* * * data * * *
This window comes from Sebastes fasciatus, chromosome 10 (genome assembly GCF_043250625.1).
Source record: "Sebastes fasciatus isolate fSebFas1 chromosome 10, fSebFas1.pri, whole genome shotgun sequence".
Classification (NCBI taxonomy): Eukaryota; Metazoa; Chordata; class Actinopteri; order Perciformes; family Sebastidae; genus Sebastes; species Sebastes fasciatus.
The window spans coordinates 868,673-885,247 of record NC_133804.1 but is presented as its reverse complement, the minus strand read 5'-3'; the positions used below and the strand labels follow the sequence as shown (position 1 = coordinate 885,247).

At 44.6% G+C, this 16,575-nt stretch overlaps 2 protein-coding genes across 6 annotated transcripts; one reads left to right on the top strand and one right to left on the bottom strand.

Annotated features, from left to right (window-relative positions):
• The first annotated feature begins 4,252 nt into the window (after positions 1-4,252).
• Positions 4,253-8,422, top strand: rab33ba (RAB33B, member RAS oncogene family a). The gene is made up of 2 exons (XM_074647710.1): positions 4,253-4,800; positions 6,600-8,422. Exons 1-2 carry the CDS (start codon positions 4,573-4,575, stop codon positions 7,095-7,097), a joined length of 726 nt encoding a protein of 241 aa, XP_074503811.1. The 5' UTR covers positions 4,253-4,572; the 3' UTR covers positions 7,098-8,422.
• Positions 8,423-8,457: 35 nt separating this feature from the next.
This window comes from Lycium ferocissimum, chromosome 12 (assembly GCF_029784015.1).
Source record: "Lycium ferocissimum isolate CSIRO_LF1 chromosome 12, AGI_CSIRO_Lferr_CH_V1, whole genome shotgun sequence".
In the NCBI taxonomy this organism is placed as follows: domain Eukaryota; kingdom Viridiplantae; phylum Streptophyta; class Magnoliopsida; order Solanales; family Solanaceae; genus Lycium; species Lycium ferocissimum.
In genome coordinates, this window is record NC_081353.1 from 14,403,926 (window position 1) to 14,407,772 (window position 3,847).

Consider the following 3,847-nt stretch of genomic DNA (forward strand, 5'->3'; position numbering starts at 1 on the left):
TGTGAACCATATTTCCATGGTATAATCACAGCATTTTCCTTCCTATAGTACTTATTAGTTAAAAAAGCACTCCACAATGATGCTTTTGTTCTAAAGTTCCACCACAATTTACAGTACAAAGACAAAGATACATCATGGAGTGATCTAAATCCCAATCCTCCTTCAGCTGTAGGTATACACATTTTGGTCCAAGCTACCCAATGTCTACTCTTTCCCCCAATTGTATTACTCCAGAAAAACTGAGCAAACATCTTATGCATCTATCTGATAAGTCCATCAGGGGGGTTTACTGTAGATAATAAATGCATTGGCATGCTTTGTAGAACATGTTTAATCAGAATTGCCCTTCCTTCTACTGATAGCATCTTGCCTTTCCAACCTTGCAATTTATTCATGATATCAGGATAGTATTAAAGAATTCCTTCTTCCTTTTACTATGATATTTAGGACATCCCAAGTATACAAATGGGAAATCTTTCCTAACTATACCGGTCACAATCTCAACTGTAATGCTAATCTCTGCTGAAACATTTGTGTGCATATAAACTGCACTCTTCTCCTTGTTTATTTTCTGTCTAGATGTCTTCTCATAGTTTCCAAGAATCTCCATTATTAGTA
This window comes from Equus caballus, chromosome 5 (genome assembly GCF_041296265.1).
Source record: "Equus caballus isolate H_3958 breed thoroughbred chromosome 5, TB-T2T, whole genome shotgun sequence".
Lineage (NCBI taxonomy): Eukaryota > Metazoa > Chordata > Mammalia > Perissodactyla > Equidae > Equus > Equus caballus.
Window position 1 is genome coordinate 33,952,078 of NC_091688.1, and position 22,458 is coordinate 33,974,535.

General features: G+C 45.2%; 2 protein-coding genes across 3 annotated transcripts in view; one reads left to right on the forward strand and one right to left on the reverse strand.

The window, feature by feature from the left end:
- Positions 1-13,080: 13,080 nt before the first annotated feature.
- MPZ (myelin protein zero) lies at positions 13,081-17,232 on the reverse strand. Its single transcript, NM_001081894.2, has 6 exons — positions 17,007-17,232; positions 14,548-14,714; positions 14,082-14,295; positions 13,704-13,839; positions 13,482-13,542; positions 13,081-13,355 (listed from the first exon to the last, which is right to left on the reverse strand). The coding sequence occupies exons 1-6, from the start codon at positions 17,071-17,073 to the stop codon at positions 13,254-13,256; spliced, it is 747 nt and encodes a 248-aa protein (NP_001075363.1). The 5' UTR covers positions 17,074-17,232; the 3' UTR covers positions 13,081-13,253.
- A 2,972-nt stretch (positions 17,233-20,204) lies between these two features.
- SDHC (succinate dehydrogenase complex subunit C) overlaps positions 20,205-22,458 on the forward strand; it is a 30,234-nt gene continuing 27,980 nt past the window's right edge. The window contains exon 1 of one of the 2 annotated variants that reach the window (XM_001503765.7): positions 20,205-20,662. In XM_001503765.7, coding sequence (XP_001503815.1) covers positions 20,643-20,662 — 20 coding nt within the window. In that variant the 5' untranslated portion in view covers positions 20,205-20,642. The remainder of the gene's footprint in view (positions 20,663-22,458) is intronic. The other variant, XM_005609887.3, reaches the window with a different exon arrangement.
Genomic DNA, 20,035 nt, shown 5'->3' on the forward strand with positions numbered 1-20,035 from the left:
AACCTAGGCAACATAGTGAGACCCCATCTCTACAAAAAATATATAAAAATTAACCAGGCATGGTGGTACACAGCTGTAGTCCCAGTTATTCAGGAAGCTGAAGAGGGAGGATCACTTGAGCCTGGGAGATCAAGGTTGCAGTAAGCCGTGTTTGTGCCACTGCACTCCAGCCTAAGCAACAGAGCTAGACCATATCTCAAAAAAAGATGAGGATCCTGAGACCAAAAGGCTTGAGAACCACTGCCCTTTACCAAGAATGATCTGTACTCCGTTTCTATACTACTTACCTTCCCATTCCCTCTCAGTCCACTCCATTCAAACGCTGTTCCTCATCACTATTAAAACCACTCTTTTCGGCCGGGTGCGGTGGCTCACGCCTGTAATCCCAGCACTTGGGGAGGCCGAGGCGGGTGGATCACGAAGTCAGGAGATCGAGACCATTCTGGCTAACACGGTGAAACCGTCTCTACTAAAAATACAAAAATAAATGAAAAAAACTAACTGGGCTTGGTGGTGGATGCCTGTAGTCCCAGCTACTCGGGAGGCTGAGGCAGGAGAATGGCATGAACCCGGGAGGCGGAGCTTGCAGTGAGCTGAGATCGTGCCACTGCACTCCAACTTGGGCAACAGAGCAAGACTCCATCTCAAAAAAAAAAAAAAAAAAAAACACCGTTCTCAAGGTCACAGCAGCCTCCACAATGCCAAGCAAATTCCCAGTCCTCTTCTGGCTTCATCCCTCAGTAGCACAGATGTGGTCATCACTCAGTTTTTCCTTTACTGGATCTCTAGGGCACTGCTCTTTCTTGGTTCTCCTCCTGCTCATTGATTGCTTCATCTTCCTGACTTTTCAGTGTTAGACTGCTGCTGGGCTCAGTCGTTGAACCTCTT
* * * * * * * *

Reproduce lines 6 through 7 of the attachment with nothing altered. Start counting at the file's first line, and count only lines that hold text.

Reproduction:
Annotated features, from left to right (window-relative positions):
• The first annotated feature begins 4,252 nt into the window (after positions 1-4,252).